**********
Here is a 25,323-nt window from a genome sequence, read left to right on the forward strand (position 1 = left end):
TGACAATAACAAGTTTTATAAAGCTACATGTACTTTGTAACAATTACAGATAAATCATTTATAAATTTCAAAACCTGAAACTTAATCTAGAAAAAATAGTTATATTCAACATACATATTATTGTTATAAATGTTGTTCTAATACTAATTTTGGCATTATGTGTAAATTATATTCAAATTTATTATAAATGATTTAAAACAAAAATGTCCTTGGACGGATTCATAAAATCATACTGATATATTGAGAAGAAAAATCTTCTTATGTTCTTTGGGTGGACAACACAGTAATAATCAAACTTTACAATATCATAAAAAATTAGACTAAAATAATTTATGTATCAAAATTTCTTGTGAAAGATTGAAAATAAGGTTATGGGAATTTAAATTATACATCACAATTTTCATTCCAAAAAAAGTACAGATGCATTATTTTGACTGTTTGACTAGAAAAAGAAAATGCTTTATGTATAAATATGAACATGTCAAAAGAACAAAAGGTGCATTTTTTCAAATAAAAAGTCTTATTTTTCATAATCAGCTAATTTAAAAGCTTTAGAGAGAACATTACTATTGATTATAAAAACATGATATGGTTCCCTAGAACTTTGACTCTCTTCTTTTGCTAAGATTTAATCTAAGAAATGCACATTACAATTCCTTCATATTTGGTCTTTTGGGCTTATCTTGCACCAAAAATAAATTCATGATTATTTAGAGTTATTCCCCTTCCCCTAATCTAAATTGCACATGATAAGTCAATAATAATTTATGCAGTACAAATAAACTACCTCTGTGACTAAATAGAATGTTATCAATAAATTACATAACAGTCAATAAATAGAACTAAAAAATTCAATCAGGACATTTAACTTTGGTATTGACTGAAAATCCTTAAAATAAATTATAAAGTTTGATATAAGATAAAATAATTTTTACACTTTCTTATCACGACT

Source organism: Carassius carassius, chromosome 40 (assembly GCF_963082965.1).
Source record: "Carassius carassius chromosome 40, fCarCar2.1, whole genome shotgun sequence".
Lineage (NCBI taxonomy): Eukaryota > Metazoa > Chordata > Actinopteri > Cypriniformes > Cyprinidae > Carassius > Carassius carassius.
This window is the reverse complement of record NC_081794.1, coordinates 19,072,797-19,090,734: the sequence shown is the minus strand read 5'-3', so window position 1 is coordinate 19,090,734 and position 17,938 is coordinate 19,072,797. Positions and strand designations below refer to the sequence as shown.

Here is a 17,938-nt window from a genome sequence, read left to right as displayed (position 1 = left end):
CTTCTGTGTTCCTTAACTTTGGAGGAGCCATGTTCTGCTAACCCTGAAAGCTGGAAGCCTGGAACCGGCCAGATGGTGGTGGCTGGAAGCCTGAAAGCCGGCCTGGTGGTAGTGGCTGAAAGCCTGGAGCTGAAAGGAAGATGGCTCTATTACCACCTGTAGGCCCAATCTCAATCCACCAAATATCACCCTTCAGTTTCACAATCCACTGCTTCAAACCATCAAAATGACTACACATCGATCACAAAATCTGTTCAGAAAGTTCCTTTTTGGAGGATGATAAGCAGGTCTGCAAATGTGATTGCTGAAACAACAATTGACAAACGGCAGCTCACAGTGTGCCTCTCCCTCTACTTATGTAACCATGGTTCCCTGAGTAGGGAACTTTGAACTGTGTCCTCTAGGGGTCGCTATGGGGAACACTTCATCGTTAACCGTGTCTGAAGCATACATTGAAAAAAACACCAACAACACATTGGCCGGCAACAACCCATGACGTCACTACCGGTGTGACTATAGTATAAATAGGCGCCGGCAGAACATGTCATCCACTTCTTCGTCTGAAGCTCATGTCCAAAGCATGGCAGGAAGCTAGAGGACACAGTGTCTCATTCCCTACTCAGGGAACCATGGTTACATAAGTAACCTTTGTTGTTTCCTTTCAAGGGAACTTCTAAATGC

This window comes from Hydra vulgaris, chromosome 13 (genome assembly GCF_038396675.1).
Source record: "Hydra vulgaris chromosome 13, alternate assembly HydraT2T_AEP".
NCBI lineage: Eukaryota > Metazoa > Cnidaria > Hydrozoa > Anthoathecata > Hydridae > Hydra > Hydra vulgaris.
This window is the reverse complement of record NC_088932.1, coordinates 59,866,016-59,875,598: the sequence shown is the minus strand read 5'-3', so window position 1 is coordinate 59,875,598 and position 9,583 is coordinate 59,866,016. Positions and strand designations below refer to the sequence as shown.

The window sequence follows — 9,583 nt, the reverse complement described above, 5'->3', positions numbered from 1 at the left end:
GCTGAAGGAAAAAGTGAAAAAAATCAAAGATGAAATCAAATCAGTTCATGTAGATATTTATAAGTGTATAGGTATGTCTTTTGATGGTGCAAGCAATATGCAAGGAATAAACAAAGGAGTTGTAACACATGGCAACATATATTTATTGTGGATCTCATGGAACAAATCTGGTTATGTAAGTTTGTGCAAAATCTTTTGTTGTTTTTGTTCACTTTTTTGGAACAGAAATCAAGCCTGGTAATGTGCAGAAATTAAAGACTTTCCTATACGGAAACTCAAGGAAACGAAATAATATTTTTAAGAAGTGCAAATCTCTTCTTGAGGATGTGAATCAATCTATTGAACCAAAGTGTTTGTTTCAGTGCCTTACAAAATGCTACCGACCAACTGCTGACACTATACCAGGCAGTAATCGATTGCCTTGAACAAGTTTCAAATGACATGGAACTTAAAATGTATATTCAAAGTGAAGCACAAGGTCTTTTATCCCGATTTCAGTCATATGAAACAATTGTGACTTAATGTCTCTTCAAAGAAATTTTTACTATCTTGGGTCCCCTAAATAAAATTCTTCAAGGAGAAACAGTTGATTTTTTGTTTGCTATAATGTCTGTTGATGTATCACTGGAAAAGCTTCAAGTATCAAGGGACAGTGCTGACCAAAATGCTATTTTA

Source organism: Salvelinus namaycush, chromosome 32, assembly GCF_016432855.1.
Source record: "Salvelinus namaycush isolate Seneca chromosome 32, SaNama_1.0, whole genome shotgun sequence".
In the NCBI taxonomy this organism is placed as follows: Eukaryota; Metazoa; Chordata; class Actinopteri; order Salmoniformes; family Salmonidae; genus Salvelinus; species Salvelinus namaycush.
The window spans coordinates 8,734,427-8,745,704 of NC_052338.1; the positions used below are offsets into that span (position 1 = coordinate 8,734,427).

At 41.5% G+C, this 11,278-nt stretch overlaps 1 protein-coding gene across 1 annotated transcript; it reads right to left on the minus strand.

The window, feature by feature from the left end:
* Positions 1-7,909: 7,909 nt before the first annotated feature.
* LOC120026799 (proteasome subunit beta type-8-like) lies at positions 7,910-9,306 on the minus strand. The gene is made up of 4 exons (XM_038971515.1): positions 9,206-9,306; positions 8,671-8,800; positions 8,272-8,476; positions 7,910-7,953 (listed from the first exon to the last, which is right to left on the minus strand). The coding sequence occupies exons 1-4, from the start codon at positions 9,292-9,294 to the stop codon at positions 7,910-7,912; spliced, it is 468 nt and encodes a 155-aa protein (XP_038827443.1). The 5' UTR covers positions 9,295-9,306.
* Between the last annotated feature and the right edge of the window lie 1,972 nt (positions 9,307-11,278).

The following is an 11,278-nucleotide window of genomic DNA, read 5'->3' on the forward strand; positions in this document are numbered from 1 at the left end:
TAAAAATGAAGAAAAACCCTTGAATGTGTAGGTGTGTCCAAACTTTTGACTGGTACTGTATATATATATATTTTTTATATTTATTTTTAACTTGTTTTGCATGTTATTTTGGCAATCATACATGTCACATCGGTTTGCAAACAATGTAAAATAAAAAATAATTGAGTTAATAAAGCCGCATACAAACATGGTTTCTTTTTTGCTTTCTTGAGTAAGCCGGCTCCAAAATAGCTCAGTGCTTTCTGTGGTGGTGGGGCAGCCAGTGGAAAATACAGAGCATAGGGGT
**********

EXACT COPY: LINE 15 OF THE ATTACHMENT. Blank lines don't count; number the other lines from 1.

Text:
Source organism: Salvelinus namaycush, chromosome 32, assembly GCF_016432855.1.